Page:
If you've taken CSC207, you've probably realized that Subversion sucks. Distributed version control systems like Git are better in almost every way, but unfortunately we're stuck with Subversion until MarkUs fully supports Git.

Don't lose hope though, because you can still use Git locally with a Subversion remote thanks to git-svn [reference]:

Clone your MarkUs repository

You can either clone your entire Subversion repository (e.g. https://markus.cdf.toronto.edu/svn/csc369-2014-09/group_xxxx), or each subdirectory individually (e.g. https://markus.cdf.toronto.edu/svn/csc369-2014-09/group_xxxx/a1). I prefer to clone each directory individually:

(Use your own CDF username and group ID in place of g3name and group_xxxx).

# Go to where you keep your CSC369 assignments
❯ cd path/to/csc369

# Use git-svn to clone the repository
❯ git svn clone --username=g3name https://markus.cdf.toronto.edu/svn/csc369-2014-09/group_xxxx/a1

You'll see output similar to the following. Just type p when prompted to accept the certificate, and enter your password when prompted.

Initialized empty Git repository in path/to/csc369/a1/.git/
Error validating server certificate for 'https://markus.cdf.toronto.edu:443':
 - The certificate is not issued by a trusted authority. Use the
   fingerprint to validate the certificate manually!
Certificate information:
 - Hostname: markus.cdf.toronto.edu
 - Valid: from Fri, 11 Apr 2014 00:00:00 GMT until Sat, 11 Apr 2015 23:59:59 GMT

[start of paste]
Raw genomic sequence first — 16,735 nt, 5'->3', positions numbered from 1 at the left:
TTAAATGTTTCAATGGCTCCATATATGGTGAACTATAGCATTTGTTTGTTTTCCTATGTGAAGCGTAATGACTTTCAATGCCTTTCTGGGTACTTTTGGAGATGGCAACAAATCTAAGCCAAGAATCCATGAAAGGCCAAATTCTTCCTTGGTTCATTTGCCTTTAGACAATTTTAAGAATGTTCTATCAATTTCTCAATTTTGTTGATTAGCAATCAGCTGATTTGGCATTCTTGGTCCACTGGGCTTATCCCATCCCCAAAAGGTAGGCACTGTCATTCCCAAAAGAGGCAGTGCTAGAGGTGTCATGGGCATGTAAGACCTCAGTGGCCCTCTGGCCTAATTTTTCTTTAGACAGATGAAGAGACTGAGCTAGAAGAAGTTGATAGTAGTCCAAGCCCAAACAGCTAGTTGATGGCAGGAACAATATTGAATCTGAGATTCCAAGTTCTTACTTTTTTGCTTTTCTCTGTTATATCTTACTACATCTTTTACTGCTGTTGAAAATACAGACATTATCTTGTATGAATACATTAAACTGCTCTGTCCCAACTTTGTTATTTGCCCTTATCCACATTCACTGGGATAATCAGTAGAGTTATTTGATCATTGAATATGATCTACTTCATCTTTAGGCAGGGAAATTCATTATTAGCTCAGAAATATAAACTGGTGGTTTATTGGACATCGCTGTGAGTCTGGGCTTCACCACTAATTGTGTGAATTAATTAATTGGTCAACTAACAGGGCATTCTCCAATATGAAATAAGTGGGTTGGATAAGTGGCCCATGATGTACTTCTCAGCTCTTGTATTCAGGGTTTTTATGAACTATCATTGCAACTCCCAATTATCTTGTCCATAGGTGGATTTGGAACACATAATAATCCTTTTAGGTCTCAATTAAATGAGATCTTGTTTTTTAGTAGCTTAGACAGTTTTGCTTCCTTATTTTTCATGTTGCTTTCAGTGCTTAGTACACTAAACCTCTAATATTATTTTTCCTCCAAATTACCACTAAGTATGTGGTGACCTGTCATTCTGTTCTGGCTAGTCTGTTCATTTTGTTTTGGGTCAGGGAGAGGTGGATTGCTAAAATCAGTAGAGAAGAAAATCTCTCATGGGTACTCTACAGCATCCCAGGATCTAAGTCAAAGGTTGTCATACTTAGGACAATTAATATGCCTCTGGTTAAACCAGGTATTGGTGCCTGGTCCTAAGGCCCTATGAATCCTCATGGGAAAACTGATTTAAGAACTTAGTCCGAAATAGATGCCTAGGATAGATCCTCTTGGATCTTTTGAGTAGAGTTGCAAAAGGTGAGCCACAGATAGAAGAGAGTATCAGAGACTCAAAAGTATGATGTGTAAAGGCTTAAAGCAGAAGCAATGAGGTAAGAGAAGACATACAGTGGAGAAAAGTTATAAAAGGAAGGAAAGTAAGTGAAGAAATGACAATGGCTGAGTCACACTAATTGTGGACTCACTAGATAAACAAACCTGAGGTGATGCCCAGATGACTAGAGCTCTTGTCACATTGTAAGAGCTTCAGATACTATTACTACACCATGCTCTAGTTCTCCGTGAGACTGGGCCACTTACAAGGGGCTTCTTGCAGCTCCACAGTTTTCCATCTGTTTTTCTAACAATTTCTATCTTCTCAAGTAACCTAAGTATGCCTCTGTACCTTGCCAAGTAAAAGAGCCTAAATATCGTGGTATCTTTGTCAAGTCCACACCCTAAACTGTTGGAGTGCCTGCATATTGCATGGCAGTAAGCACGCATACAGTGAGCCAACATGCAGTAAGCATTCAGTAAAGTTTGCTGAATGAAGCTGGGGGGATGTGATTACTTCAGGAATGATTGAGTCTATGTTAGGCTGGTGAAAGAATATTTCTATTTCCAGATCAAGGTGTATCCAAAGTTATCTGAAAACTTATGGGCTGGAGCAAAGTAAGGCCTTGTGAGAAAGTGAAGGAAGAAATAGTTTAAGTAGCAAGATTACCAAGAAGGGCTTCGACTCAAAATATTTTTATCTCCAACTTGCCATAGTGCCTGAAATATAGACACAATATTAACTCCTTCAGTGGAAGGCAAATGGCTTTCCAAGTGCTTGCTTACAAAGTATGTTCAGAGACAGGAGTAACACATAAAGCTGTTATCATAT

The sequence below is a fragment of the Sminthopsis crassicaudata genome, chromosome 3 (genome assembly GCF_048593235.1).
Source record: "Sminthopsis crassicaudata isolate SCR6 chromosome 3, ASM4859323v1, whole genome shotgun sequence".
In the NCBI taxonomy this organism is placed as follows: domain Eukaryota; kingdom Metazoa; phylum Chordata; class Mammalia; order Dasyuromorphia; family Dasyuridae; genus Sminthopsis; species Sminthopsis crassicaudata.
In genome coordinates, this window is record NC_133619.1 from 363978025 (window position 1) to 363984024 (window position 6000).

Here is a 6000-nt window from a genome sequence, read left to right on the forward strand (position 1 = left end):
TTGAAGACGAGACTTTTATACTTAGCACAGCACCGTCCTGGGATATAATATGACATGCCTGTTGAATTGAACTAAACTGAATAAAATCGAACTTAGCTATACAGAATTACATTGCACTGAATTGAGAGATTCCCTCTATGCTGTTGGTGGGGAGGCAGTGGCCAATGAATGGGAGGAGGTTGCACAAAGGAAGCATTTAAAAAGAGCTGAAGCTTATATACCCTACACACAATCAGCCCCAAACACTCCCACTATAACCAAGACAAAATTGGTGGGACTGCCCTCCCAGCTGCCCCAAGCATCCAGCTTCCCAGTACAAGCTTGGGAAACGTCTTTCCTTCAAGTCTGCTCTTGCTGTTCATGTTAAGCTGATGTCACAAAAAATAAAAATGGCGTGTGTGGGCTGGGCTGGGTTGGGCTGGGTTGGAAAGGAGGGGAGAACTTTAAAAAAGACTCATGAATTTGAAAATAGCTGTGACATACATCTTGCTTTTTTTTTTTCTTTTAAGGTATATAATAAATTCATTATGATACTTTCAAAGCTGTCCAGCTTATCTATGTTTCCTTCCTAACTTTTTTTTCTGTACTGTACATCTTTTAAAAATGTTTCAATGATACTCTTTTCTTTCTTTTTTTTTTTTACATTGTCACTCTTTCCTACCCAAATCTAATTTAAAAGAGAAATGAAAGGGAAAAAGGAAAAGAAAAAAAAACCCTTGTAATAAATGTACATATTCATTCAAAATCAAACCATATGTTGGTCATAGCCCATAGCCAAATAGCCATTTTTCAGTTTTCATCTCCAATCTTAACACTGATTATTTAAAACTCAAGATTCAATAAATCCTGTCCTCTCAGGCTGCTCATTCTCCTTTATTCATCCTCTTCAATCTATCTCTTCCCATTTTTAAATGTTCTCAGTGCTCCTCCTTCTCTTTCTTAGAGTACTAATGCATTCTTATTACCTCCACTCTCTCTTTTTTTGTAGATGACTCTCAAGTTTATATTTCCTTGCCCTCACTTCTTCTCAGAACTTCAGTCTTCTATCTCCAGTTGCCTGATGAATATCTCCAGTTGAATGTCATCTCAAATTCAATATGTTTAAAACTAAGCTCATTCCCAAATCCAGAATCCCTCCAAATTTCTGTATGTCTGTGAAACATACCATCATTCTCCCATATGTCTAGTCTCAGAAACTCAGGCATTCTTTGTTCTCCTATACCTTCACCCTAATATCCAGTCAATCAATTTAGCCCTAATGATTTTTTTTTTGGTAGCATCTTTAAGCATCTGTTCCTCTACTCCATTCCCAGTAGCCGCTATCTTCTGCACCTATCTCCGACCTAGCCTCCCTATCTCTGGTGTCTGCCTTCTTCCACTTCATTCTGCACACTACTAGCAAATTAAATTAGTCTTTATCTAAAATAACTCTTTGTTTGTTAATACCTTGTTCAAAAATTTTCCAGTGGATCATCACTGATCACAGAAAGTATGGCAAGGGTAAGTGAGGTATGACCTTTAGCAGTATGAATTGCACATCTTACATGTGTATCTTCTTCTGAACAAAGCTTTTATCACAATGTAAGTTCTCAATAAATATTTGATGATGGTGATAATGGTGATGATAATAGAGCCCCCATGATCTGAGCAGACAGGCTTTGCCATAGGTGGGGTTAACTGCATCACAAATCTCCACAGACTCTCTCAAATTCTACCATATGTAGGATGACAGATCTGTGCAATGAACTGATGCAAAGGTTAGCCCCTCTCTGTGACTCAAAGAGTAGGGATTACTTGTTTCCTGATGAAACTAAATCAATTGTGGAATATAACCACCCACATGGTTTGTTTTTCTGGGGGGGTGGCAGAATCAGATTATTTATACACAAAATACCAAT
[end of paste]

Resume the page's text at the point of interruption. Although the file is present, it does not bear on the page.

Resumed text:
- Issuer: COMODO CA Limited, Salford, Greater Manchester, GB
 - Fingerprint: 3d:68:3e:94:9b:07:31:50:91:7a:3e:f9:9c:99:d8:82:22:6f:e7:4e
Certificate problem.
(R)eject, accept (t)emporarily or accept (p)ermanently? p
Authentication realm: <https://markus.cdf.toronto.edu:443> MarkUs Subversion Repository
Password for 'g3name':
r2 = 90f73ae3dc816ef55ab6b7becbb839f7c819529f (refs/remotes/git-svn)
	A	.gitignore
	A	list_driver.c
	A	list_sync.c
	A	list.c
	A	Makefile
	A	list.h
	A	list_handoff.c
Checked out HEAD:
  https://markus.cdf.toronto.edu/svn/csc369-2014-09/group_xxxx/a1 r2

That's all the setup necessary! Now you can enter your new Git repository and use Git normally:

❯ cd a1/
❯ git status
On branch master
nothing to commit, working directory clean

Interact with a Subversion server

It's well worth reading the official Git and Subversion article, but here's a quick primer on how to commit changes to and receive updates from the Subversion server:

Commit to Subversion

❯ git svn dcommit

This will take your new local Git commits, do a Subversion commit for each, then rewrite (i.e. rebase) your local Git commits to include a unique identifier.

Update with remote changes

❯ git svn rebase

This will fetch new changes from the Subversion server, place them into your local Git history, and replay your un-pushed, local Git commits on top of the new changes.